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Numbness in Extremities During Lifts

The past couple of weeks I have noticed numbness, though at different times, in my hands, forearms and triceps during shoulder, back and chest. I have not noticed any repeating patterns, i.e. local numbness associated with a particular exercise. I have stopped short a couple of times because of it. The numbness does not linger after the set is completed.

I have a good deal of damage in my c6/c7 but this numbness is different from past reactions, which tend to be sharper, longer lasting (days) and concentrated in the hands only.

Any ideas on what may be going on?

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That does help, actually, and I was hoping for your opinion. It gives me an idea how to and where to deal with it. Not all my nerve issues are located in my neck, but also along the course from neck to hands. It has been a bit of a mystery for the docs. It is probably just muscles tightening way up–had the problem before–and know how to deal with it.

Thanks!

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Read this thread:

[quote]bushidobadboy wrote:
What you should consider is that all the nerves that supply the shoulders, arms and hands, all come from the brachial plexus, which is where nerves from C5-T1 intermingle and interconnect in such a fashion that it’s hard to completely seperate the anatomy Vs function.

What I mean is that nerve C7 (which exits between the C6/C7 vertebra), will have some degree of involvement with nearly all the nerves in the brachial plexus (look at a diagram if you want to see what I mean).

You also have to consider a double or triple crush scenario. By this I mean that a nerve (or group of nerves) can be compressed at the exit of the spinal cord, and then be compressed again at the scalene triangle, behind the pec minor, in the axila, at the elbow and also by the muscles in the forearm.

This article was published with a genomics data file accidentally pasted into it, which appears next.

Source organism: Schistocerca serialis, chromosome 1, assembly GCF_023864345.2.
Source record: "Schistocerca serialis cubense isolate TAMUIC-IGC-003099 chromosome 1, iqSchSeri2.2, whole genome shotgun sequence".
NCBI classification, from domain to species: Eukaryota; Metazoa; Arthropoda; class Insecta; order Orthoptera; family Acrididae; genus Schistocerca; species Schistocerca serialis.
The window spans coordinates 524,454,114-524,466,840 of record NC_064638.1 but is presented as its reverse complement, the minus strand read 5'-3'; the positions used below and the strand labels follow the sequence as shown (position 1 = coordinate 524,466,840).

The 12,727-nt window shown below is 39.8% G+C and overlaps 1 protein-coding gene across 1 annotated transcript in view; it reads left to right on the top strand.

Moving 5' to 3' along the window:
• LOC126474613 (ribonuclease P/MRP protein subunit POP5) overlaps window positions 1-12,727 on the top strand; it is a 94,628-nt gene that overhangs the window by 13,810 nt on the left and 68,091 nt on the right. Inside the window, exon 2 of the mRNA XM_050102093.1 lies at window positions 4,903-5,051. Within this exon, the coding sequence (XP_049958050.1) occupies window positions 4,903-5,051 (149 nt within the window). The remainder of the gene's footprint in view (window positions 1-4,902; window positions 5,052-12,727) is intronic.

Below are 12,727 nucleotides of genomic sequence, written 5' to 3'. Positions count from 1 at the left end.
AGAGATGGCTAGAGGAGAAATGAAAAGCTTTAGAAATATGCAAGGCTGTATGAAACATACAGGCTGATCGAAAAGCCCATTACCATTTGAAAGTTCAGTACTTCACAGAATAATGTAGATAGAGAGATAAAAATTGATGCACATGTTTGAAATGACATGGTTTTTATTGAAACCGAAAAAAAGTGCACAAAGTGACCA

All/any of these compressions will further compromise the conduction velocity/ability of the nerve in question, compounding any dysesthesia (numbness or tingling, etc).

So you should consider releasing the tissues of the scalenes (without traumatising your C6/7 IVD), the pec minor, the triceps (near the elbow/aponeurosis), the flexor carpi ulnaris (near the elbow), the pronator teres and the extensor carpi radialis.

BBB[/quote]

Thanks, that is helpful.

The C5-T1 area is a mess for me, degenerative disk, bulging disks, bone spurs, and damage from an auto/pedestrian accident (I was the pedestrian). It tends to get worse as I make progress in the gym. So I guess the question is, how should I go about releasing at these points? Is it, put a tennis ball there and push-hold?

[quote]PRCalDude wrote:
Read this thread:


[/quote]

Thanks, but my time of weakness was some time ago in both arms. I have either worked past it or and just much weaker than I could be–which is very much a possibility. When the original injury that is being exacerbated here occurred, I went from easily handling BBs loaded 400+ to not being able to hold a coke can or fork. Unfortunately, I am not back to the original grip strength yet, but I am much better and far better than the doctors predicted.

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[quote]bushidobadboy wrote:
However, the pec minor, triceps and forearm muscles you can work on yourself.

BBB[/quote]

I will look around for how to do this. Are there any particular links or books you would suggest

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cool. thanks!

[quote]bushidobadboy wrote:
Look on youtube for ‘self myofacial release’ and ART, etc.

BBB[/quote]

Why did he listen to you and not me? Didn’t we both say the same thing?

OP: The teres minor can cause numbness in the 4th and 5th digits also.

[quote]PRCalDude wrote:
bushidobadboy wrote:
Look on youtube for ‘self myofacial release’ and ART, etc.

BBB

Why did he listen to you and not me? Didn’t we both say the same thing?

OP: The teres minor can cause numbness in the 4th and 5th digits also. [/quote]

I read the link. Yes, similar information and I appreciate that. Thanks.

It looks as if I have plenty of work ahead of me.